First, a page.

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Blast leaves old Beirut’s heritage gems in ruins

Agence France-Presse . Beirut | Published: 22:14, Aug 10,2020

 
 

This handout image obtained from the Sursock Museum in Lebanon’s capital Beirut on August 8, 2020 shows a view of a damaged gallery inside the museum. — AFP photo

The monster explosion that levelled Beirut’s port darkened the Lebanese capital’s future but also blasted its past into oblivion, ravaging many beloved architectural and cultural treasures.

Gems of the city’s heritage, including some of the region’s most elegant Levantine villas with their triple-arch windows, were damaged beyond repair.

Many of old Beirut’s remaining colonial-era and earlier landmarks had already been damaged by 15 years of civil war and decades of government neglect. 

The August 4 blast finished the job.

Days after the disaster, Tania Ingea gave a tour of her home on Sursock Street, which bears her relatives’ name and houses some of the most striking vestiges of the old Beirut aristocracy’s heyday.

‘It feels like a rape,’ says the heiress of the mansion, previously known as Palais de la Residence. 

The devastating blast of a pile of industrial fertiliser, widely blamed on government negligence, was so powerful that it literally redrew Beirut’s coastline and skyline.

Ingea’s converted 18th-century palace now looks like it has been vandalised, with broken Ottoman-era artefacts in every one of both floors’ rooms.

Wooden panels inscribed with Arabic calligraphy have been blown off doors and walls and now sit piled in corners of the house.

Shards of stained glass more than two centuries old have been swept aside to one corner with the rest of the waste.

When Lebanon marks its centennial in three weeks, the port blast will have deprived it of some of the most graceful relics of that period.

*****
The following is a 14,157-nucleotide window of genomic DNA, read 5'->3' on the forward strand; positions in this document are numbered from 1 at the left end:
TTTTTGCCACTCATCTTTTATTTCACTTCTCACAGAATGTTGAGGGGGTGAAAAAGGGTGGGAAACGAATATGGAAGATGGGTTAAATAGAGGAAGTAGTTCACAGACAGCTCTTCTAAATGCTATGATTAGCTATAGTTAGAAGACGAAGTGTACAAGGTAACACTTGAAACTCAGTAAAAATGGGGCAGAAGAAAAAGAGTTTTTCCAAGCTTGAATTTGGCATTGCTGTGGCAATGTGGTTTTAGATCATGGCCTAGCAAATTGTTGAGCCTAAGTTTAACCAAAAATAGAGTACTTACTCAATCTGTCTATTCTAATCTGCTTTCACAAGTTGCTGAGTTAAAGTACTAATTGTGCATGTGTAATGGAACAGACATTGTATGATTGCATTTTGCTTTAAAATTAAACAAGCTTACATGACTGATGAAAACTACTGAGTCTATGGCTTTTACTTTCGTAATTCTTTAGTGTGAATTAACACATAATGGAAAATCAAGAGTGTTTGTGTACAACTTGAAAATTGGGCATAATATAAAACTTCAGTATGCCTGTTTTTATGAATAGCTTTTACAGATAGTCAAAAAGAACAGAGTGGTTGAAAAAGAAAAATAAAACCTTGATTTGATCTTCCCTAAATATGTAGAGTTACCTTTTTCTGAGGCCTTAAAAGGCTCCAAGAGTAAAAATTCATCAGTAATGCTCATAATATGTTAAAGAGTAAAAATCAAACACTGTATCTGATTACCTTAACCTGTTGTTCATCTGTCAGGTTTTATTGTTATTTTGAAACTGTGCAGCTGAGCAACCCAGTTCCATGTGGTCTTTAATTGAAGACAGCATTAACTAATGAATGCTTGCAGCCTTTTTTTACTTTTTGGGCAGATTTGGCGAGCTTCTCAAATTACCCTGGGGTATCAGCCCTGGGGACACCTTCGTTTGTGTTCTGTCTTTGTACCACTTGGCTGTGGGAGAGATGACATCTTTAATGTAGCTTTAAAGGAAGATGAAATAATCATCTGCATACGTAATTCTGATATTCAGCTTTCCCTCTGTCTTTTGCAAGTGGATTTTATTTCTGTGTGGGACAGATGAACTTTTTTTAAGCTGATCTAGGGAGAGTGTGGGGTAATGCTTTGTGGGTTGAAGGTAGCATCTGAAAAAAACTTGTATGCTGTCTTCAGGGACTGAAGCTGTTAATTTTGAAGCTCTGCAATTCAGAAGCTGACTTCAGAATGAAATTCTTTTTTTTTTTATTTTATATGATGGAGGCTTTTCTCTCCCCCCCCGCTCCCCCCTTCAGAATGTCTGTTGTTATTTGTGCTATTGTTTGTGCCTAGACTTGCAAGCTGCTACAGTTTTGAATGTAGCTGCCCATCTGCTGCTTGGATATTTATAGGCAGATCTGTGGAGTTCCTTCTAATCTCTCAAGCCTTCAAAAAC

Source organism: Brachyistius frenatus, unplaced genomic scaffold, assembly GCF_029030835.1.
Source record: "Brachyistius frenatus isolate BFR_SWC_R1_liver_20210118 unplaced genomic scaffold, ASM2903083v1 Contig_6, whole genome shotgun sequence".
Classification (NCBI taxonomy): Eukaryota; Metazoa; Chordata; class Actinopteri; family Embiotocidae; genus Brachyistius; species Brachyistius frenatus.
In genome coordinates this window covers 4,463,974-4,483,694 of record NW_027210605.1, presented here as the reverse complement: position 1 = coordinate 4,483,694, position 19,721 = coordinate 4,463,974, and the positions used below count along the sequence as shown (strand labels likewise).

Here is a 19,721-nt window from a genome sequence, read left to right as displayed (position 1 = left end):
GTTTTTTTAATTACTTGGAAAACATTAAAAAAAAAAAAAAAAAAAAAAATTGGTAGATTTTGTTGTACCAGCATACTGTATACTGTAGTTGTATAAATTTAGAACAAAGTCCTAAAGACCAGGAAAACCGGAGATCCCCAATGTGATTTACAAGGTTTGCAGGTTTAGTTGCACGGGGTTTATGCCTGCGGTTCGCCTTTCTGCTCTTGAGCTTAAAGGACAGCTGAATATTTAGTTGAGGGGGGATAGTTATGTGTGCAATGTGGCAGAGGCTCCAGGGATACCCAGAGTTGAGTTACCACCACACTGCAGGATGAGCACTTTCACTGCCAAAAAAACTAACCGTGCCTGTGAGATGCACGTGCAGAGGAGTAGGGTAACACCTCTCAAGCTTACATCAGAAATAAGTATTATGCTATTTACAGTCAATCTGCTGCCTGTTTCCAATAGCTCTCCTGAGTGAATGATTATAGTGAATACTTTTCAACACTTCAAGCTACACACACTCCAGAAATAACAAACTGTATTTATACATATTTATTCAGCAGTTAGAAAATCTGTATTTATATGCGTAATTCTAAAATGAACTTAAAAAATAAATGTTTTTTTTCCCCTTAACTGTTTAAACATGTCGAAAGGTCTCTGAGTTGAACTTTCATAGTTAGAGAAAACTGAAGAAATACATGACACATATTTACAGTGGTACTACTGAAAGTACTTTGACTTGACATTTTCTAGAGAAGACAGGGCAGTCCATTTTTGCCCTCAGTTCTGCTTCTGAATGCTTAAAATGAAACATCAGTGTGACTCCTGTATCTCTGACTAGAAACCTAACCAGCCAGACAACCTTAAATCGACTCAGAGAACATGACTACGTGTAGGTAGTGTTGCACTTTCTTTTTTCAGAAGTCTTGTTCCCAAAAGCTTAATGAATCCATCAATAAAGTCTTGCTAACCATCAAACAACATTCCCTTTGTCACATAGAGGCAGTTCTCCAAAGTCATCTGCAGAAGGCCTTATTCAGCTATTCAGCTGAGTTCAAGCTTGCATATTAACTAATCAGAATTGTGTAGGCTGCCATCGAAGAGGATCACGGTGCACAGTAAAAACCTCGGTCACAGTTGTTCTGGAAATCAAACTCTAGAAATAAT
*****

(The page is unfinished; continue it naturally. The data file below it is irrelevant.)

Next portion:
‘There is now a cut between the present and the past,’ Ingea says. 

‘It is an interruption in the transmission of memory of a place, of a family, of a portion of the history of the city.’

Just next door is the Sursock Museum, a cultural beacon in a country whose treasures are often poorly protected and showcased.

The mansion-turned-museum, which only a few months ago was housing a landmark Picasso exhibition, now tells the story of a city’s desecration. 

Its facade is crumbling above a grand imperial staircase that curves upwards in an arch.

The Mediterranean light that previously trickled through the building’s stained-glass windows now floods the structure, rendered almost entirely open-air. 

Jacques Aboukhaled, the architect who led renovation efforts there for around 20 years, says the ‘fabric’ of the building is safe, but pressure from the blast blew off almost everything else. 

‘As it is a closed building, there was an implosion from every single corner,’ says the 68-year-old. ‘I did not expect to see so much damage.’ 

Aboukhaled estimated that the repairs would take more than a year and cost millions of dollars. 

But he is not deterred: ‘I feel very attached to this building. It’s like our house.’ 

Built as a mansion in 1912, the palace opened its doors as a museum nearly 50 years later, as instructed in the will of its owner, Nicolas Sursock, who wanted his grand home converted after his death.

It reopened in 2015 after an eight-year closure for major renovation work, its new walls adorned with paintings from the country’s ‘golden era’ in the 1960s.

Between 20 and 30 artworks were damaged in the blast, mainly by flying shards of glass, according to a museum spokesperson.   

They include the art collection’s main gem: a circa-1930 portrait of Nicolas Sursock, painted by renowned Dutch-French artist Kees Van Dongen.

The blast caused the painting to fall, cutting a slash into the canvas that stops right at Sursock’s forehead. 

‘It’s my favourite painting,’ said Elsa Hokayem, the museum’s assistant director.

Inspecting the National Museum of Beirut after Tuesday’s explosion, Culture Minister Abbas Mortada said he was relieved that Lebanon’s main archaeological trove escaped disaster, with only its external facade slightly damaged.

He couldn’t say the same for ‘hundreds’ of other heritage buildings already pockmarked and made frail by Lebanon’s devastating 1975-1990 civil war. 

‘Most of the heritage buildings are damaged,’ Mortada said. ‘It’s going to take a lot of work.’

He estimated that repairs would cost ‘hundreds of millions of dollars’, but said they needed to be carried out urgently, before heavy winter rains sweep away what’s left.

A culture ministry team is conducting a damage assessment, but Mortada said he was banking on outside help, especially from France.

‘We need renovation works to happen as soon as possible,’ he said, warning of the coming rains.

‘If winter comes and they are not done ... this will pose a grave danger.’ 

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